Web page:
Ineos from the United Kingdom wants to create the best off-roader in the world.

British chemical company Ineos has quite an ambitious plan to keep the Land Rover Defender alive. Well, at least spiritually. The firm wants to create a Defender-inspired “uncompromising, traditional 4x4” by the end of the decade – a model that will be distributed globally and priced at around £25,000 ($31,150).

In a recent interview to Autocar, Ineos director Tom Crotty confirmed the vehicle will stay true to the spirit of the classic Defender – it won’t be a high-tech SUV, but a robust off-roader with a traditional chassis, not a monocoque, and, most likely, a diesel powertrain. Hybrid and fully-electric options are also being explored, but they could join the range at a later date.

“It will be extremely high quality and extremely reliable,” Crotty told Autocar. “We’re looking at a range of options for powertrains. Hybrid technology could well be on the cards, especially because it would help with emission management, but we would want it to retain its off-road values. Pure EV is also a possibility, we’re looking at everything and haven’t closed anything off. I’d be very surprised if a diesel option wasn’t part of that.”

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Ineos estimates it will need at least three years to finish the development work on the new vehicle. As for its design, “it won’t be a modern SUV, it will be much more like an old-style very rugged off-roader.”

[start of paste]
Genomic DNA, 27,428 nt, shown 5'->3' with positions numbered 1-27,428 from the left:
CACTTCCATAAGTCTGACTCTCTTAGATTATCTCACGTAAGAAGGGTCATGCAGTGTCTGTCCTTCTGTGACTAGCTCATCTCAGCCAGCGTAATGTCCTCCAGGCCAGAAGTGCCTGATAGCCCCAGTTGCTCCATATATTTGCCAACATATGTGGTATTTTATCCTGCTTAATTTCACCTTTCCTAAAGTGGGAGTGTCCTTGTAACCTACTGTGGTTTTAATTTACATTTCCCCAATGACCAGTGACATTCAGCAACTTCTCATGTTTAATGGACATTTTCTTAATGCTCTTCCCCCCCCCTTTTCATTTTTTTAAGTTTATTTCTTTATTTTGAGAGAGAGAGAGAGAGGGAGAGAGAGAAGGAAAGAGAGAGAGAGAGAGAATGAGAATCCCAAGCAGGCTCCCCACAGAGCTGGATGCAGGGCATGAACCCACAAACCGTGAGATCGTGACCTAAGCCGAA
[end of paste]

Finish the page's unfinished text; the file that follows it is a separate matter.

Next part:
Interestingly, Ineos has already informed Jaguar Land Rover of its plans and there is no conflict between the two companies. Crotty says the British automaker’s response was “neutral.”

"There have been no great fallings out, just sensible conversation. We’re not out to produce a copy, we’re out to produce a new vehicle that is filling a space that the Defender used to fill.”

Last Land Rover Defenders built in Solihull
Last Land Rover Defenders built in Solihull

The last example of the legendary Defender was produced in January 2016, following more than two million units delivered worldwide in 68 years. Last summer, reports from the United Kingdom suggested chemical tycoon Jim Ratcliffe could restart the production of the Defender, but shortly after JLR officially denied the information, saying “there is no way this is happening.” A new generation of the vehicle is expected sometime next year.

Source: Autocar

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